If you’re headed out to the Twins Stadium this weekend, be sure to stop by the Garden Goodies Cart for a healthy, youth grown and youth inspired salad! For a second consecutive year, Youth Farm is partnering with Roots for the Home Team to offer a healthy alternative in a venue that is notorious for pop, nachos, and hot dogs.
Though it’s been a slow spring, some of the lettuce for today’s game came from Hawthorne’s hoop house.
Hawthorne Project LEAD are selling salads at today’s game; West Side LEAD will be working at tomorrow’s game. Proceeds from Roots for the Home Team go to support Youth Farm, Emerge, and Urban Roots.
A press release last week announced what Youth Farm LEAD in Hawthorne and Lyndale Neighborhoods have been working on behind the scenes for the last several months:
The Minnesota Twins Community Fund has partnered with Roots for the Home Team to bring fresh produce grown by youth from ethnically diverse areas of the Twin Cities to Target Field.
The produce will be used to create a variety of unique salads that will be sold at the new Garden Goodies cart, located near the Gate 34 entrance, on Sunday afternoon games for the rest of the season.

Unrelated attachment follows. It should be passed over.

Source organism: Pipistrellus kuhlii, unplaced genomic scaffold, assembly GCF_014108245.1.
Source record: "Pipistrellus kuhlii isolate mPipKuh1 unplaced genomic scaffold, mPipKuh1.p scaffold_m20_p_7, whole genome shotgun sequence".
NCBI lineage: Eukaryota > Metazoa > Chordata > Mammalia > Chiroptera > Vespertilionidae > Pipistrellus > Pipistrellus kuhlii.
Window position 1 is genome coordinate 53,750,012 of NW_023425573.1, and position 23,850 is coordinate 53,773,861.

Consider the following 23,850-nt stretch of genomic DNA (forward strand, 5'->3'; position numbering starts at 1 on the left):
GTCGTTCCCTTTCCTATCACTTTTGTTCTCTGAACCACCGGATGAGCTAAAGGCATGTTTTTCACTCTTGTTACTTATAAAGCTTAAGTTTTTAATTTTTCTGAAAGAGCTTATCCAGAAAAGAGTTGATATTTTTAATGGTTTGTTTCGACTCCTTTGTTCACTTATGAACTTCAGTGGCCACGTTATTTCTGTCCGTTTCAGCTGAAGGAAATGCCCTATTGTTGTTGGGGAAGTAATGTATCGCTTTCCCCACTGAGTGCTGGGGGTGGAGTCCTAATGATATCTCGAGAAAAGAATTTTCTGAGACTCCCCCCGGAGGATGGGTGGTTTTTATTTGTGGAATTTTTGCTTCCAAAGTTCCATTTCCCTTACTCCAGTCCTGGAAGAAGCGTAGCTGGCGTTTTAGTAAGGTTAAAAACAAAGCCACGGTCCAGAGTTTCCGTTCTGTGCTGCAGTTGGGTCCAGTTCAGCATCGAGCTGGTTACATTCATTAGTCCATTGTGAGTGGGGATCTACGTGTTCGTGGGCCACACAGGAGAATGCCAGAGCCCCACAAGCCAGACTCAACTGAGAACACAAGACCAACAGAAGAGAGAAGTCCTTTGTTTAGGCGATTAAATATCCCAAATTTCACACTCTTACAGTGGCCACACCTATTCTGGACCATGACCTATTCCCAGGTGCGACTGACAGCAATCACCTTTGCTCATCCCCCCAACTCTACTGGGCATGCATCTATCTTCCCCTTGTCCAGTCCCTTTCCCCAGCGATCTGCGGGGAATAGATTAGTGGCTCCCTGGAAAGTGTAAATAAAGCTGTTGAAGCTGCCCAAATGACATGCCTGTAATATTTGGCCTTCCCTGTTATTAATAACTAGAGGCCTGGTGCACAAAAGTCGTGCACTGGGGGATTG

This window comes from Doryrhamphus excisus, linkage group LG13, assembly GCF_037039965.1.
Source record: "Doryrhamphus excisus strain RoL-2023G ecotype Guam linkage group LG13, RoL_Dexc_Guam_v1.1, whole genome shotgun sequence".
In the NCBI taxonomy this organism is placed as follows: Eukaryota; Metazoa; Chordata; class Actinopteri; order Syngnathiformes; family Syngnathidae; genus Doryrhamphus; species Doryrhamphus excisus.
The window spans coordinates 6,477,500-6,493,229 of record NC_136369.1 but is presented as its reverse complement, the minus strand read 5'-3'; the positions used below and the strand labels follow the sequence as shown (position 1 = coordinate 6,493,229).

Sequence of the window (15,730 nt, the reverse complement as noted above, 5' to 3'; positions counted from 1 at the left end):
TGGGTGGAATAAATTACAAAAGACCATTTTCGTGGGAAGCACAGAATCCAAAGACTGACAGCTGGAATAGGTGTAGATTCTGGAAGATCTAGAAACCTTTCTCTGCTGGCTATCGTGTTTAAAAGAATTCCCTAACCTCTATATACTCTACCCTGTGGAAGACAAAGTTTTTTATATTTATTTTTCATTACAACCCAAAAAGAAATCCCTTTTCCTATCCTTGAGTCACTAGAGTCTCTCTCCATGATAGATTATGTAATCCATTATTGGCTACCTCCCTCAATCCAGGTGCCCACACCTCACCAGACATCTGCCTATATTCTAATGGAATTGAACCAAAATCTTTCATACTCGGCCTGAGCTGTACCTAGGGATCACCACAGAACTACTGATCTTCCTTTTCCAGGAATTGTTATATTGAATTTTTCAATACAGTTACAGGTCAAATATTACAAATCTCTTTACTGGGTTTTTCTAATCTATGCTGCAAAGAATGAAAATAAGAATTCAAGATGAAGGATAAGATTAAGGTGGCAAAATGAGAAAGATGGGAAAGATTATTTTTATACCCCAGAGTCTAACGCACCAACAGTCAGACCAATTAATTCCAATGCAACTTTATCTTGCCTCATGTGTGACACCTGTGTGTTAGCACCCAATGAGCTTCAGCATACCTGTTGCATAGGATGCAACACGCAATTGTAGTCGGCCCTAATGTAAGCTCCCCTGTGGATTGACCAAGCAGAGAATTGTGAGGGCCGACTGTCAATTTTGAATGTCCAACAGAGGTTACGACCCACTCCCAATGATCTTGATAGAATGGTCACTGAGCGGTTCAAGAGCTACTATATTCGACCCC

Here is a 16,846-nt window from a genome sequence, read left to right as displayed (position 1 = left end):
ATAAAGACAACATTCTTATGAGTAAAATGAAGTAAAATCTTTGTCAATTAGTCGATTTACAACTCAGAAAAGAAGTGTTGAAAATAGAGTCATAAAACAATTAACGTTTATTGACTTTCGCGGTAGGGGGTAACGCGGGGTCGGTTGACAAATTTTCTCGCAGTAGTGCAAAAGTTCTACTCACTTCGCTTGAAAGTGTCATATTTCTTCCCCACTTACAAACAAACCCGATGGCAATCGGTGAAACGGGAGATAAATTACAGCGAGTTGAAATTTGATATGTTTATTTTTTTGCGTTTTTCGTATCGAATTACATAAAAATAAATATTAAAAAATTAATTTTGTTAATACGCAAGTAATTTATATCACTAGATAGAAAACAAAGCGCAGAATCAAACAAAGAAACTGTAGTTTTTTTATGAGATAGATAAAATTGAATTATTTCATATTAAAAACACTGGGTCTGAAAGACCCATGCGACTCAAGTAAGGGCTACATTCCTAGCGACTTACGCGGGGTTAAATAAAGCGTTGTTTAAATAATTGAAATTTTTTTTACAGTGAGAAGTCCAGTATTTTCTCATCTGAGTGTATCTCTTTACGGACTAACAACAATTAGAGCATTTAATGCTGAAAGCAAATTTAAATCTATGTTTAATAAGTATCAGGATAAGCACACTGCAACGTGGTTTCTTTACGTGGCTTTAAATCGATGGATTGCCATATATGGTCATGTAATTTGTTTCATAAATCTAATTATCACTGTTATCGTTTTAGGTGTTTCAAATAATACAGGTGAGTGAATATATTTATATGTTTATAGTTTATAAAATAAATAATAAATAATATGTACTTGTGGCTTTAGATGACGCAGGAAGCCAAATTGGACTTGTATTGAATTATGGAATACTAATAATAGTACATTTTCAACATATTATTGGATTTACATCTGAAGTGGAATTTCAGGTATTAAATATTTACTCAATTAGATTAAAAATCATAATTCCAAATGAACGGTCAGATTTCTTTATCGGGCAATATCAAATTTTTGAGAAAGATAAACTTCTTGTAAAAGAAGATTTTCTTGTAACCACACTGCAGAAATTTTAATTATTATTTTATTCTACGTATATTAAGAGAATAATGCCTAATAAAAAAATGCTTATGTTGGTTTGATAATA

Hawthorne Neighborhood Project LEAD had the opportunity to develop salad recipes, grow many of the veggies for the salads, and kick off the new initiative by selling these salads at last Sunday’s Twins Game as part of a new initiative called Roots for the Hometeam.” Hawthorne LEAD helped develop two of the six salads that will be sold at the Sunday home games throughout the summer: the Oishi Asian Chopped Salad and the Silas’ Fiesta Salad.
Youth helped serve over 85 salads before running out just before the start of the game. Registered dietician and project coordinator, Susan Moores was somewhat surprised by the success of the salad cart, and plans to double the number of salads sold for the next Sunday home game on June 10th (at which Lyndale LEAD will be selling salads).
A special thanks to the Hawthorne LEAD for all of their work on the project over the last several months, to Susan Moores and Megan O’hara for working tirelessly to ensure that the project is engaging and consistent with the “Youth Farm way” of youth development, and to Rhys Williams and Co-op Partners Warehouse for their help training us to harvest and process our produce, and for backing us on the produce we were not able to grow ourselves.